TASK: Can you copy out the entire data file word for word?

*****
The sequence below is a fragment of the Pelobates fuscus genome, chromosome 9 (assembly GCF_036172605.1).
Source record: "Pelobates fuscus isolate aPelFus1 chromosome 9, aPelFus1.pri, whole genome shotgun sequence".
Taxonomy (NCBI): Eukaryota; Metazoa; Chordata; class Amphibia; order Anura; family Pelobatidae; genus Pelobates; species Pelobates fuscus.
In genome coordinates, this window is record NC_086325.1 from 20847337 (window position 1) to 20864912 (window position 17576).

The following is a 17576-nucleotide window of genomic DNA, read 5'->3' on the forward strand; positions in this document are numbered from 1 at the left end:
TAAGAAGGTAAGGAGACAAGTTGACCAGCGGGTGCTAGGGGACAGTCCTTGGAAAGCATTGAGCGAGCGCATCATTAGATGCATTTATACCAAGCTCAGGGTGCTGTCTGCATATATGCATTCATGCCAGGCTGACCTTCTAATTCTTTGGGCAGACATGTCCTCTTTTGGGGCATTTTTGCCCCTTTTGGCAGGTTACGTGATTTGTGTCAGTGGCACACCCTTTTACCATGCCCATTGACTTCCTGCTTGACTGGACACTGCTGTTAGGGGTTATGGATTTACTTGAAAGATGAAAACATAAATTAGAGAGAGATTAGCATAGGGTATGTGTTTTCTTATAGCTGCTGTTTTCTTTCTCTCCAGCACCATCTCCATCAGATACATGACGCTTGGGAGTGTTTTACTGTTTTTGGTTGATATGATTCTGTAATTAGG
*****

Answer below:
The sequence below is a fragment of the Pelobates fuscus genome, chromosome 9 (assembly GCF_036172605.1).
Source record: "Pelobates fuscus isolate aPelFus1 chromosome 9, aPelFus1.pri, whole genome shotgun sequence".
Taxonomy (NCBI): Eukaryota; Metazoa; Chordata; class Amphibia; order Anura; family Pelobatidae; genus Pelobates; species Pelobates fuscus.
In genome coordinates, this window is record NC_086325.1 from 20847337 (window position 1) to 20864912 (window position 17576).

The following is a 17576-nucleotide window of genomic DNA, read 5'->3' on the forward strand; positions in this document are numbered from 1 at the left end:
TAAGAAGGTAAGGAGACAAGTTGACCAGCGGGTGCTAGGGGACAGTCCTTGGAAAGCATTGAGCGAGCGCATCATTAGATGCATTTATACCAAGCTCAGGGTGCTGTCTGCATATATGCATTCATGCCAGGCTGACCTTCTAATTCTTTGGGCAGACATGTCCTCTTTTGGGGCATTTTTGCCCCTTTTGGCAGGTTACGTGATTTGTGTCAGTGGCACACCCTTTTACCATGCCCATTGACTTCCTGCTTGACTGGACACTGCTGTTAGGGGTTATGGATTTACTTGAAAGATGAAAACATAAATTAGAGAGAGATTAGCATAGGGTATGTGTTTTCTTATAGCTGCTGTTTTCTTTCTCTCCAGCACCATCTCCATCAGATACATGACGCTTGGGAGTGTTTTACTGTTTTTGGTTGATATGATTCTGTAATTAGG